Don’t “mind read!” Have you ever said or heard, “I know what you are thinking?” If you have, then consider yourself duly busted. If you are not sure what your partner meant by something they said, ask for clarification. Because asking for clarification always adds bonus points by slowing the conversation down. It lets your partner know that you are really trying to connect and understand.
Stay on task! The mission is to resolve to conflict and come out with a “win-win” not an “I win you lose” outcome.
Be proportional in your intensity. You don’t kill a fly with a cannon. There are basically only two types of problems people have – solvable and unsolvable (or not solvable right now.) Everything that you disagree on is not an earth-shattering issue. Remember, you don’t have to get mad and upset every time you have a cause to be.
Commit yourself to openness, honesty, and acceptance. This will help you relax, listen, and give feedback.
Allow yourself and your partner to retreat and/or regroup with dignity. How a fight ends is crucial. Recognize when an olive branch is being offered to you (it might be disguised as an apology or a joke) and give each other a face-saving way out of the disagreement.
Are you serious about improving your relationship? If you are, I want to challenge you to review this article and pick two or three specific things you can do to make your next fight more productive.
In the summer of 1977, I was a newly minted twenty-five-year-old U.S. Army Chaplain assigned to the 1st Battalion, 153rd Infantry, 39th Infantry Brigade of the Arkansas Army National Guard. It was my first time for Annual Training, a time when many National Guard units gather for training.
It was during this time that I met Master Sergeant Clark(not his real name), a kind, older soldier, probably in his mid 50’s who welcomed me and told me that he was a member of the Church of the Nazarene. The unit patch on the right shoulder of his fatigues said to me that he’s served in combat with the 45th Infantry (Thunderbird) Division, a unit made up of National Guard soldiers.
During the first few days of training, I’d had the opportunity to visit with him a couple of times and hear just enough of his story to want to hear more.
In those days there were still several WWII veterans in the Guard. Many had done their time, we discharged, and later came back into the various Army Reserve and National Guard Units.
Towards the end of the first week, the XO of the Battalion informed me that Sergeant Clark had been admitted to the hospital for a possible heart attack and asked if I could drive into town with the Sergeant Major to visit him. We had a great visit, heard some his stories and he and the Sergeant Major had both served in WWII, and we went back to the field.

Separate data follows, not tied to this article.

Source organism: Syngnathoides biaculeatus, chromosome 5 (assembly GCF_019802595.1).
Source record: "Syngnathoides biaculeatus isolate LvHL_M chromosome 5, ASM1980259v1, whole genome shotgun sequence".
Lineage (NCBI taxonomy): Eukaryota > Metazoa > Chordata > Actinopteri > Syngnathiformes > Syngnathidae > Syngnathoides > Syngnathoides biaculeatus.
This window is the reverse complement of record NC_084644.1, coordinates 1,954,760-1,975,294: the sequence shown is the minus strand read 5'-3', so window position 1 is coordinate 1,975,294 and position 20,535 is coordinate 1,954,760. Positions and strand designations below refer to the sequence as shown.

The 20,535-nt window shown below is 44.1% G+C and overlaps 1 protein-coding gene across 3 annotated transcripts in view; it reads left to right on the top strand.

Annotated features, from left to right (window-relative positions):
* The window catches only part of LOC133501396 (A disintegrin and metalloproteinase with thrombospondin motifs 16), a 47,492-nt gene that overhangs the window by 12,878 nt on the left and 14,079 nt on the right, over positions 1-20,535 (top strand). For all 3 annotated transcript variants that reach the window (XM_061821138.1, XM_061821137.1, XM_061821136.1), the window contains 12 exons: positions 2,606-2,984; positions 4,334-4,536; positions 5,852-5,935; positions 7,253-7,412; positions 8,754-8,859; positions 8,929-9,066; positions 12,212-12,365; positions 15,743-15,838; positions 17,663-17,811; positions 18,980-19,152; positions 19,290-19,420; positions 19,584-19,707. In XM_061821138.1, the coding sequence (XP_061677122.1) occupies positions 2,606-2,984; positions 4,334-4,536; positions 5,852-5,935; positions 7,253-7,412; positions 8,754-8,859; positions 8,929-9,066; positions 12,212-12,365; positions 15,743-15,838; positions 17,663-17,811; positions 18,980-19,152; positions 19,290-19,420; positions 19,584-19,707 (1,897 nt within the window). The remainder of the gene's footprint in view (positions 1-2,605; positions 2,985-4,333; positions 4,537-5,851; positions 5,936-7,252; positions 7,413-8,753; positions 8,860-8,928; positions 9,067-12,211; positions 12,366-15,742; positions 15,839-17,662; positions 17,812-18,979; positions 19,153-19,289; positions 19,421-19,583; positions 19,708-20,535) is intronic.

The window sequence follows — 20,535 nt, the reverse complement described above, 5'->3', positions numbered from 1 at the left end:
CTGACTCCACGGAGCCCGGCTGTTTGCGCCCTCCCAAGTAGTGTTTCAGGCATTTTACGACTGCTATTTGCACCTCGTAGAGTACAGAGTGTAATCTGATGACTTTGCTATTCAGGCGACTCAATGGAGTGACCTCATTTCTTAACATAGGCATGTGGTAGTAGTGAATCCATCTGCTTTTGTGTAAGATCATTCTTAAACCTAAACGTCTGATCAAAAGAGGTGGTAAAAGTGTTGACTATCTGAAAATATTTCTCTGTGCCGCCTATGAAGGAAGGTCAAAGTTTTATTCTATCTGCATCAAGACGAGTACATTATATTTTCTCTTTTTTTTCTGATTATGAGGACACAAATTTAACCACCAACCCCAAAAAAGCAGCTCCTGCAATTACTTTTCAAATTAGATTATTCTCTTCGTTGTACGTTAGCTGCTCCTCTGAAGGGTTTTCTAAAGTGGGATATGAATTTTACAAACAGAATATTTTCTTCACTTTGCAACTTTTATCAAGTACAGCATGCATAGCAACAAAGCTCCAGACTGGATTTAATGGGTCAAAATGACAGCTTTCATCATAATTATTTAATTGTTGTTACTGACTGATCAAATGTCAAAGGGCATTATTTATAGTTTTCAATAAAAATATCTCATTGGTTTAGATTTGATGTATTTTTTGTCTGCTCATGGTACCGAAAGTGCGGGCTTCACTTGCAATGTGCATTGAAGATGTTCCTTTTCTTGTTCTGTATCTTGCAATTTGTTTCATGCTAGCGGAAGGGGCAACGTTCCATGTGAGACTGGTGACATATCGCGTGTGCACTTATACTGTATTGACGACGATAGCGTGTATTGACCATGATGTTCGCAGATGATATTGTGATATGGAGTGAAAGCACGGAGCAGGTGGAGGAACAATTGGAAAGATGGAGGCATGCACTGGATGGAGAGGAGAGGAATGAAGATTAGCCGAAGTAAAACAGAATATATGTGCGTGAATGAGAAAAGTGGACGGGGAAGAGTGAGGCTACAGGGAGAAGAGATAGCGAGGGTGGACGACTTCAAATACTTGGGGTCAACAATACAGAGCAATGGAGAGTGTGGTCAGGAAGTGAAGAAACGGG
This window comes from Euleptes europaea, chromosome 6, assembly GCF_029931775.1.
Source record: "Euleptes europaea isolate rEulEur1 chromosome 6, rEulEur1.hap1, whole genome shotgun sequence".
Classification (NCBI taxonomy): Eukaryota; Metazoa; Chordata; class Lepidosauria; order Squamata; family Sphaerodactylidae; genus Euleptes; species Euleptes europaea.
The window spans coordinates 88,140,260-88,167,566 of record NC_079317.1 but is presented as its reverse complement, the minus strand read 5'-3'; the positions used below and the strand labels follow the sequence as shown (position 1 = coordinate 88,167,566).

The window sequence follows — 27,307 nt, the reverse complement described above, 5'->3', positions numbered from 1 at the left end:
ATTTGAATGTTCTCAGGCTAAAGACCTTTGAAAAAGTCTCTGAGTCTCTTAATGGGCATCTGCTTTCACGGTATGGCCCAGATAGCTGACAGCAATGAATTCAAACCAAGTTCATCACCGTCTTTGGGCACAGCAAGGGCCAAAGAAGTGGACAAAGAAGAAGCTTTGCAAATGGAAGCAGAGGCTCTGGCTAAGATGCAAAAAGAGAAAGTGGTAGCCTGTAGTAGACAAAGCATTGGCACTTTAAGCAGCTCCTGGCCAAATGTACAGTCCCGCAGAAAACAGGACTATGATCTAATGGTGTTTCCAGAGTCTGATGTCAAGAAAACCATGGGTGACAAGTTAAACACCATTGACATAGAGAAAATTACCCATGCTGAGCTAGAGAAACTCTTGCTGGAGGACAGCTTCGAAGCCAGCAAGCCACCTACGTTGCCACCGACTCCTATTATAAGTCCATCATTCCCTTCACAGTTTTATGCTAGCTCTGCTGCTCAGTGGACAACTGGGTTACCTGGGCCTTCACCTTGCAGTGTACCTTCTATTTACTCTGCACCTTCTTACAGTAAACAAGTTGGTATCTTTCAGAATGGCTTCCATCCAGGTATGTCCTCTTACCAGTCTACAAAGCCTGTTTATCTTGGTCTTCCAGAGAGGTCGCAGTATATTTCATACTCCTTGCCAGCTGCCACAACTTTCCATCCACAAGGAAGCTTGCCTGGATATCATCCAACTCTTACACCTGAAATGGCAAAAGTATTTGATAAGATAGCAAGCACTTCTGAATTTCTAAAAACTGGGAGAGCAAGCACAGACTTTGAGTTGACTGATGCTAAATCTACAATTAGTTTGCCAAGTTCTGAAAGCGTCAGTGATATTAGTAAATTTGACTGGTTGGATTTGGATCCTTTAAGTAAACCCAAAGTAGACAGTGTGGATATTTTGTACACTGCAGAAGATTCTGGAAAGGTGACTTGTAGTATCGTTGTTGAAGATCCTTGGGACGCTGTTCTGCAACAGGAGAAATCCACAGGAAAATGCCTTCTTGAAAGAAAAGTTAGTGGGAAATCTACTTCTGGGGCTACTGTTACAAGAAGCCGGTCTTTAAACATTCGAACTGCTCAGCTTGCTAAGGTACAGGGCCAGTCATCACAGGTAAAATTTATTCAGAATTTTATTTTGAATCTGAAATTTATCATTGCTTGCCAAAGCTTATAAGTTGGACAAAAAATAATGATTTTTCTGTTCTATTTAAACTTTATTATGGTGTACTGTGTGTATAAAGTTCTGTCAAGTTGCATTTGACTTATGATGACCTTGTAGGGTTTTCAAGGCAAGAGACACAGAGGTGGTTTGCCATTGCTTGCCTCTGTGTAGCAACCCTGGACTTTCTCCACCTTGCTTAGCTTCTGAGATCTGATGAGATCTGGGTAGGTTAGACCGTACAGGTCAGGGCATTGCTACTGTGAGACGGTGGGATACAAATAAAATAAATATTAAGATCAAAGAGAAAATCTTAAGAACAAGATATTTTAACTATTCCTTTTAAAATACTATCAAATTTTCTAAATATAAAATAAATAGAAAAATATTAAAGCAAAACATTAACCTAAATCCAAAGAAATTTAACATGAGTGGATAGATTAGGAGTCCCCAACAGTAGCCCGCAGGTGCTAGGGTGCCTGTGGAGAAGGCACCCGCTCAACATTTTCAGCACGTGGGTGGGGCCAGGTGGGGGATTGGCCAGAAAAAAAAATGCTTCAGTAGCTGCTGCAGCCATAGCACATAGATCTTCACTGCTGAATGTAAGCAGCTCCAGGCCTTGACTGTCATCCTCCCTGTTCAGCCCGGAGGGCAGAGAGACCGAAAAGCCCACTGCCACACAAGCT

This would be Master Sergeant’s last Annual Training. He was transferred back to the hospital in his home town. As I recall, he was discharged from the hospital and within the next few months died of a heart attack.
As the unit chaplain, I was one of many unit members that represented the Battalion at his funeral.
As a member of the Greatest Generation, Sergeant didn’t talk much about his WWII experiences. Instead, he lived a quiet life in Southern Arkansas, was a loving husband, father, and granddad. He was an active member in his church and lived a life that honored the Lord Jesus. Like so many of his peers he saw and experienced some of the most extraordinary things, a young man can suffer as a result of being involved in a war. But you would never know his story unless he let you in.
One of the benefits of being a soldier and a Chaplain is that when soldiers begin to trust you, they will tell you some of their story with you. I know that he’d been a tanker and had been involved in the Sicily and Italian Campaign and then was involved in the D-Day invasion.
What I learned at the funeral is that he’d had two tanks shot out from him in just a few days in France. You see, he had to be a badass when his country called him to join the fight. He engaged the enemy, took care of his men, and fought until he could fight he was relieved. That has so many of these young men in WW II were.
On that day, the preacher shared the word of God about the Death, Burial, and Resurrection of Christ and the Hope we have in Christ.
Also, on that day, other older soldiers shared some appropriate stories about MSG. Clark.
We went to the cemetery, words were said, the ground was consecrated, and as Taps played fellow soldiers fire the final rifle volley.
That was the first Military Funeral that I’d participated in, and even now I have tender memories of that fine man. I read that the greatest generation soldiers are dying at a rate of 400 a day as they move into their 90’s
This week, as we recall the 75th anniversary-Day, take a few moments to review the history and impact of that day, and if you are brave, ask members in your family about family members who may have served in WW II.
I had an aunt served as an Army Nurse, three uncles that served, one was with the Merchant Marines, one was Airborne, and one was a medic. My dad was commissioned into the Navy as the war ended. While they may be gone, see if any other family members know any of their stories.
Here are a couple of movies that will help give you a perspective:
Saving Private Ryan
The Series Band of Brothers.
Fury – an up close and compelling account of a WW II tank crew toward the end of the war
May we be worthy Americans that can live a life that honors their sacrifice.